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Cherokee planting method was ‘agronomically sound’

Cherokee planting method was ‘agronomically sound’

Editor’s note: This column first appeared in The Smoky Mountain News in April 2004.

These days my wife, Elizabeth, and I just play around at gardening in several raised beds situated beside the front deck of our home. This year, she has already put out patches of spinach, peas, and lettuce.  These will be followed in early May by Swiss chard, a few tomato plants and cucumber vines, a “teepee” of pole beans, and eight or so sweet banana peppers. We do get pretty serious in the fall, trying to establish by early September beds of potherbs (rape, turnip greens, kale, etc.) that will serve as cooked greens during the winter months. 

Back in the late 1970s and early 1980s, however, we pretty much lived out of a large garden (maybe one-eighth of an acre in size) maintained in a flat area up the creek. We experimented with just about every crop that can be grown in the Smokies region. It was labor intensive, but well worth the effort. 

Three of our vegetables were corn, pole beans, and winter squash. The raccoons usually beat us to the corn, but we did pretty well with beans and squash. Our favorite was acorn squash, which Elizabeth made into pies that were just the thing during the long winter months. For several winters running, we— along with our three children — had buttered acorn squash pie almost every night and never tired of it.

It has long been my supposition that corn, pole beans, and squash have been raised along Lands Creek for going on a thousand years or so. These three vegetables were, of course, the ones revered by the Cherokees and other tribes as The Three Sisters: the name given to their companion plantings of corn, pole beans, and squash.

There’s always been ample evidence in the form of stone tools and potshards of a small Indian settlement (no doubt Cherokee) up the creek from where our old garden was located. A settlement on Lands Creek (located about three miles west of Bryson City adjacent to the Great Smoky Mountains National Park boundary) would have been a satellite of the major village at Kituwah just east of Bryson City. Well-worn trails, some of which are still in use, would have connected Kituwah with Indian Creek, Deep Creek, Lands Creek, and Peachtree Creek.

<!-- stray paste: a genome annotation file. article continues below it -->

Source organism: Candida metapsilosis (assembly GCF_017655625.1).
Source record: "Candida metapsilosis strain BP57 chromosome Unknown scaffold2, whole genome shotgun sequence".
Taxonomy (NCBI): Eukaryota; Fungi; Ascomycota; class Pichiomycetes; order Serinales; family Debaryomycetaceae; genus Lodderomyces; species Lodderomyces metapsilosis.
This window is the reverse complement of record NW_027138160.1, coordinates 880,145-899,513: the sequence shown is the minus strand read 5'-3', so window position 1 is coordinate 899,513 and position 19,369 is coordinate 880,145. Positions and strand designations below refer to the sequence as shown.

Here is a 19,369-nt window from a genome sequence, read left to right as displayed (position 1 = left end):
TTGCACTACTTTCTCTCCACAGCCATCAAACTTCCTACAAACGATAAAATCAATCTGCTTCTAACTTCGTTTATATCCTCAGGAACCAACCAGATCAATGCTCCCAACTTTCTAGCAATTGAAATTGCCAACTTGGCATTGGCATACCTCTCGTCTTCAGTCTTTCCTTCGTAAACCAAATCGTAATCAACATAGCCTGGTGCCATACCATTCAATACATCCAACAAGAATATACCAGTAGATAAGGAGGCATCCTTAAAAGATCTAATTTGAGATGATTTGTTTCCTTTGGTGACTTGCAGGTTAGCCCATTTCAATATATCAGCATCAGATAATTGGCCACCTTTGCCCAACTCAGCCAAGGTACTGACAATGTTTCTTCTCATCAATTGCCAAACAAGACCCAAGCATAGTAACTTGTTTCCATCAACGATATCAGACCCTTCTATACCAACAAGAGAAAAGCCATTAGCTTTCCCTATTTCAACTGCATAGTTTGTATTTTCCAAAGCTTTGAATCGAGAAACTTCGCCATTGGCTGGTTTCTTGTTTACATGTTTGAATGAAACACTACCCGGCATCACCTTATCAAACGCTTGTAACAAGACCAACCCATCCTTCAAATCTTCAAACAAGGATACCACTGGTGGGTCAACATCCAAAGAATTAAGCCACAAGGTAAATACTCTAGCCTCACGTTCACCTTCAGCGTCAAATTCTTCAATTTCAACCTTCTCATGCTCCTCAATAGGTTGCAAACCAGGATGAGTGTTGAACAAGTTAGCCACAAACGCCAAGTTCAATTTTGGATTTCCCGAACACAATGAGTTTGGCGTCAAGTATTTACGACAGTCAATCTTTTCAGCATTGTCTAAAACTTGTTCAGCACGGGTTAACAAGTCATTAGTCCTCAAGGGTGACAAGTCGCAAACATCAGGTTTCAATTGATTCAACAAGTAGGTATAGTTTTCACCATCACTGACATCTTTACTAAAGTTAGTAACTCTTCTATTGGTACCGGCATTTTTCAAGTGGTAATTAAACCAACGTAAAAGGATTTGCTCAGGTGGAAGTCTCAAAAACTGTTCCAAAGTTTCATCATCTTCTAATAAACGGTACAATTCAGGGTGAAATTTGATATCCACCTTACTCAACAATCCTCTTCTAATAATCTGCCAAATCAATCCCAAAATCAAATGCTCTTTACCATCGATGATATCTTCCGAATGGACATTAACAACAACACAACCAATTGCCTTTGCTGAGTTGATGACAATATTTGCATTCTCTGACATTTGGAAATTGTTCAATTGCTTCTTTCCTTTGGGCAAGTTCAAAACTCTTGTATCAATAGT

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Agriculturists today recognize the genius of the Indians, who used the strength of the corn stalks to support the twining beans and the shade of the spreading squash vines to eliminate weeds and trap moisture for the growing crop. Bacterial colonies on the bean roots captured nitrogen from the air, some of which is released into the soil to nourish the high nitrogen needs of the corn. I have been told — but have never been able to substantiate — that these vegetables, taken together, provide all of the essential amino acids. 

The Indian agricultural system was based on the hill-planting method, which is essentially the same one I learned growing up in piedmont Virginia. Women, who were primarily responsible for farming, placed several kernels of corn in a hole. As the small seedlings began to grow, they returned periodically to mound the soil around the young plants, ultimately creating a hill arranged in rows about one step apart. Two or three weeks after the corn was planted, bean seeds were planted in each hill. Between the rows, squash and/or pumpkins were subsequently sown. 

Jane Mt. Pleasant, professor of horticulture and director of the American Indian Program at Cornell University, Ithaca, N.Y., has recently observed that “these staples of cropping are traditionally grown together on a single plot, mimicking natural systems in what agronomists call a polyculture. Though the technique was not developed scientifically, it is ‘agronomically sound.’ The Three Sisters cropping system embodies all the things needed to make crops grow. A monoculture, in which only one crop variety is grown on a plot of land, is a relatively recent agricultural technique. Though it is suited to high-yield mechanized harvests, it leaves crops vulnerable to disease and insects. A polyculture reduces the risk of an entire harvest being wiped out in this way.”

It gives Elizabeth and I no little pleasure to contemplate a “polycultural” agricultural continuity on our property dating back a thousand years or so.

(George Ellison is a naturalist and writer. He can be reached at This email address is being protected from spambots. You need JavaScript enabled to view it..

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